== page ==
During that same campaign of 1921 Mr. King declared that if he became Prime Minister of this country he would have an investigation into the affairs of the Riordon Company of Canada. That was a company in which a great many people in eastern Canada were interested at that time, particularly the people of Ontario and Quebec, who had put their money into that corporation expecting that it was an organization which was being fairly and equitably handled, and one in which the shareholders would have a fair chance. The government that went out of office in 1921 found it necessary to take I.O.U's from the Riordon Company in payment of certain business taxes, because the company, owing to the financial position in which they found themselves, were unable to pay those taxes at the time. When Mr. King spoke in my constituency in 1921 he tried by innuendo to make it appear that the Conservative government was in some way allied with the big interests and with the Riordon Company, that there was some secret underhand dealing between them whereby the Riordon Company was exempted from taxation, yet subsequent events proved that the Riordon Company was in a serious financial position at that time, and that it was impossible for them to pay their business profits taxes. Mr. King became Prime Minister in 1921, and from that day to this no one has ever heard anything further from him about the Riordon Company or of any investigation which would disclose the real cause of the failure of that company.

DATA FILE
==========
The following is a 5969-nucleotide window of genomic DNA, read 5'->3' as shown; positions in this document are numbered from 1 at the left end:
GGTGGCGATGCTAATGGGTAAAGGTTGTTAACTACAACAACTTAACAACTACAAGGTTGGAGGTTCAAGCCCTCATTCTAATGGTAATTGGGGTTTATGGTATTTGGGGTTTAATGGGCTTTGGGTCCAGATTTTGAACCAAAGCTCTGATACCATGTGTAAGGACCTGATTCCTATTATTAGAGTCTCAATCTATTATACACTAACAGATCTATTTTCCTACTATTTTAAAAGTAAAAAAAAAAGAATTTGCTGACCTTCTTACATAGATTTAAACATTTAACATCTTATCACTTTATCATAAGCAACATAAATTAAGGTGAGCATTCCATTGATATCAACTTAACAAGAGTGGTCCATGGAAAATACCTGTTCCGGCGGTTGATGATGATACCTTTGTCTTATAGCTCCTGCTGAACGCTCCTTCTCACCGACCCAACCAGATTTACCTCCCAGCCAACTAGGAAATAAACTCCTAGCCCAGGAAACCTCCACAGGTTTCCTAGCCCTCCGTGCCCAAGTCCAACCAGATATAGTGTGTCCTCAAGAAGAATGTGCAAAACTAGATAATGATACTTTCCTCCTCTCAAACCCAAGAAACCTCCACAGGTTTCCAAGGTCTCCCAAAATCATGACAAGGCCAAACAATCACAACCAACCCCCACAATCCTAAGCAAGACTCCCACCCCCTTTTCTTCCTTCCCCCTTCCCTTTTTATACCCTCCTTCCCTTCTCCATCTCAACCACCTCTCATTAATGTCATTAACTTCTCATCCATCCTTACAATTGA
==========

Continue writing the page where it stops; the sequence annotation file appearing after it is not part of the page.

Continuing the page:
Mr. King went further than that. He said that the government of Mr. Meighen was a government by order in council, that parliament was not consulted, that practically the whole business of the country was carried on by order in council. Of course, he knew perfectly well as every hon. member knows, that no government can carry on in this country without orders in council. I venture to say to-night that the present government; during the last four years, have passed not five hundred, or a thousand, or fifteen hun-